Did we mention that the Browns are Mormon—well, actually, members of the Apostolic United Brethren, a Mormon offshoot—which religion affirmed the right—nay, the duty—of plural marriage right up until 1890, when the then-church president, Willford Woodruff, ordered Mormon families to obey the 1862 Morrill Act, a federal law which prohibited plural marriage in the U.S. territories, including Utah?

Turley's lawsuit sought to have the court declare §76-7-101, as well as any application of Article III of the Utah Constitution to them, unconstitutional under the substantive due process privacy and equal protection rights of the Fourteenth Amendment, as well as establishment and free association clauses of the First Amendment—and one of Turley's argument was that the Utah law violates later Supreme Court decisions, including Lawrence v. Texas.

"The present case does not involve minors," Turley quoted Lawrence as holding. "It does not involve persons who might be injured or coerced or who are situated in relationships where consent might not easily be refused. It does not involve public conduct or prostitution. It does not involve whether the government must give formal recognition to any relationship that homosexual persons seek to enter. The case does involve two adults who, with full and mutual consent from each other, engaged in sexual practices common to a homosexual lifestyle. The petitioners are entitled to respect for their private lives. The State cannot demean their existence or control their destiny by making their private sexual conduct a crime. Their right to liberty under the Due Process Clause gives them the full right to engage in their conduct without intervention of the government. 'It is a promise of the Constitution that there is a realm of personal liberty which the government may not enter.' The Texas statute furthers no legitimate state interest which can justify its intrusion into the personal and private life of the individual." [Citation omitted]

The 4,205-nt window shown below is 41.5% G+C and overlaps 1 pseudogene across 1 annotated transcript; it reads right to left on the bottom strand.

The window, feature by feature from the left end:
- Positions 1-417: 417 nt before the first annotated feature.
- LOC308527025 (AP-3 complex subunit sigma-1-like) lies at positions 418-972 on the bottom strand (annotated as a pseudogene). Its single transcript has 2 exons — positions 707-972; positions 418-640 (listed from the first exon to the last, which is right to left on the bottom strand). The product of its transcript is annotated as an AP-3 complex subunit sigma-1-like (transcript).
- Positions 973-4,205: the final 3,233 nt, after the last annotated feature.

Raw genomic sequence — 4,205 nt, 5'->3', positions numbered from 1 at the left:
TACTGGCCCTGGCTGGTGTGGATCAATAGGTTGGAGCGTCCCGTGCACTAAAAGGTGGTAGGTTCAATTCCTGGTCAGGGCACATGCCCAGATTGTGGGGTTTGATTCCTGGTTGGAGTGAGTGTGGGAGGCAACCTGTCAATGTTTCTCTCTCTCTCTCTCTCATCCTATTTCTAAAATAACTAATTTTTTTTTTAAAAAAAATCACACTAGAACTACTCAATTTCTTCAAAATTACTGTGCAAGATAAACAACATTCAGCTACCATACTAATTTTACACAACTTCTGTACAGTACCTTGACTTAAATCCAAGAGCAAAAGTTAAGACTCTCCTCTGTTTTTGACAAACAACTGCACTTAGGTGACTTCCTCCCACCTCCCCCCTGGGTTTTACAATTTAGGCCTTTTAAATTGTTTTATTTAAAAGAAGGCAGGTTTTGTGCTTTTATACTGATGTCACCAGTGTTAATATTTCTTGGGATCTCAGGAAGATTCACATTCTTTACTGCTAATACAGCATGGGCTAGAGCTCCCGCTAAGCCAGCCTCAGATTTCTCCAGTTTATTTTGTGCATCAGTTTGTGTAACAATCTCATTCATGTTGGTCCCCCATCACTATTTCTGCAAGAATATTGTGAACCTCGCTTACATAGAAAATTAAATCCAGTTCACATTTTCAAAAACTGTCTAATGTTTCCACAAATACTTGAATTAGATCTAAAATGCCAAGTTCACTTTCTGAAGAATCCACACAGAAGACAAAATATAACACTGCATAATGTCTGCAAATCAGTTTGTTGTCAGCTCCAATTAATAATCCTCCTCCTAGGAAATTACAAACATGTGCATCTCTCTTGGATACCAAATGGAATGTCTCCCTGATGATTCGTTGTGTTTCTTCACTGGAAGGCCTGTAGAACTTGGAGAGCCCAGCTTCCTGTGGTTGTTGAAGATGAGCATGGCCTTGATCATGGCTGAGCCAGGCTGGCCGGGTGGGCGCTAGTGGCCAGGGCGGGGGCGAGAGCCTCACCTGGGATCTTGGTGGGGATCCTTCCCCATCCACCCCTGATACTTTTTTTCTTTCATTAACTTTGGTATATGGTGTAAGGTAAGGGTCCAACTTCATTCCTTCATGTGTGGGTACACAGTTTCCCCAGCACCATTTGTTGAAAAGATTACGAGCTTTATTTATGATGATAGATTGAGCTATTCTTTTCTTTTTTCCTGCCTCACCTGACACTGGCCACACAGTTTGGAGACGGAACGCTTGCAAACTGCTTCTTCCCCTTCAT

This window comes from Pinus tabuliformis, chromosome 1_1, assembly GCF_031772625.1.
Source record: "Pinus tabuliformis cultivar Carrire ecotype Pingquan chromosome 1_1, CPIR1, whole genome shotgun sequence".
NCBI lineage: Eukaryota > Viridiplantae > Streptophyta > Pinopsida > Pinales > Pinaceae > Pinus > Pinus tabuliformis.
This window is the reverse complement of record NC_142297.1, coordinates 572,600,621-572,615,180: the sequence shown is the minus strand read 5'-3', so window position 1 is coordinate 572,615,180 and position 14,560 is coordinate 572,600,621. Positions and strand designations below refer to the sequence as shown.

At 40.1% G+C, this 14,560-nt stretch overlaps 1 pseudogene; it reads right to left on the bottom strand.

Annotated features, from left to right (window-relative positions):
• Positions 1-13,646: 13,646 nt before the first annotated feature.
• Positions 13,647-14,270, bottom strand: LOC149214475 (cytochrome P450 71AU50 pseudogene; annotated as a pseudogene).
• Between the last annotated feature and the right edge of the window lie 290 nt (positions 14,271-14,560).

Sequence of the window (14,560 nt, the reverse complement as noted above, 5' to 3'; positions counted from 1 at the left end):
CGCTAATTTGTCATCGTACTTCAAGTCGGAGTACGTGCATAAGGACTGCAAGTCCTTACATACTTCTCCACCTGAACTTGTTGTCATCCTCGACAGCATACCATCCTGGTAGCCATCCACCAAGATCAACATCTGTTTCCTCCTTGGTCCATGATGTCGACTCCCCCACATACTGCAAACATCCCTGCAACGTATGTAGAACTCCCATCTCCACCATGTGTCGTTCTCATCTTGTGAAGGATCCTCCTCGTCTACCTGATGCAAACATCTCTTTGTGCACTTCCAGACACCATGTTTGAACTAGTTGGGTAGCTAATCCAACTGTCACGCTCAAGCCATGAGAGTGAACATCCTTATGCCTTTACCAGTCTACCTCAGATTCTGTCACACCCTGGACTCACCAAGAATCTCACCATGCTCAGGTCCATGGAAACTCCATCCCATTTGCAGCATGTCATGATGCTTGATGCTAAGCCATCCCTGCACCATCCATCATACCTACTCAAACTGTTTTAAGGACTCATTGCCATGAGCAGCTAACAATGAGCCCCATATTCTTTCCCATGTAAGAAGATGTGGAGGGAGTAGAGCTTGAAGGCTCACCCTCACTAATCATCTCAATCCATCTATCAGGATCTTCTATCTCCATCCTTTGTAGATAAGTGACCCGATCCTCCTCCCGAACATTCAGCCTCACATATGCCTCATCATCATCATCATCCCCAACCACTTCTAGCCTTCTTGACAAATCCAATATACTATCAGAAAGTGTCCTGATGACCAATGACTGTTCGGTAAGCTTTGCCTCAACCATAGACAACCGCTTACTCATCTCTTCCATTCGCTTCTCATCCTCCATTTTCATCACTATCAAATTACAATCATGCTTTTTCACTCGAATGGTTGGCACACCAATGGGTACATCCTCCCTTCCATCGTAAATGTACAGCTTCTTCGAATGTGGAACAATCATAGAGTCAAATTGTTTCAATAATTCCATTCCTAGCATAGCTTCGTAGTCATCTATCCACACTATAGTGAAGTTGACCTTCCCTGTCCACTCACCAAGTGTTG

(Astute readers may have noticed that this paragraph is also an excellent argument why state laws concerning the making of sexually explicit movies in non-public settings should also be considered unconstitutional.)

Apparently, Utah County Attorney Jeffrey Buhman took the Browns' lawsuit seriously, because on May 31, his office filed a declaration with the district court in which they promised not to prosecute the Brown family for polygamy, to end any further investigation of them, and to adopt a new policy where the county would not prosecute any plural fimily absent the commission of a collateral crime like child abuse.

In light of those statements, Turley and co-counsel Adam Alba filed a Motion for Summary Judgment in the case, but even if that succeeds, as it is expected to, the Browns don't intend to let the matter rest there.

"We are committed to seeking a final review of this law before the federal court," the Brown family said in a written statement. "While our fight will continue for equal rights for plural families in this case, the termination of this investigation is the answer to our prayers to live without fear of prosecution because of our faith."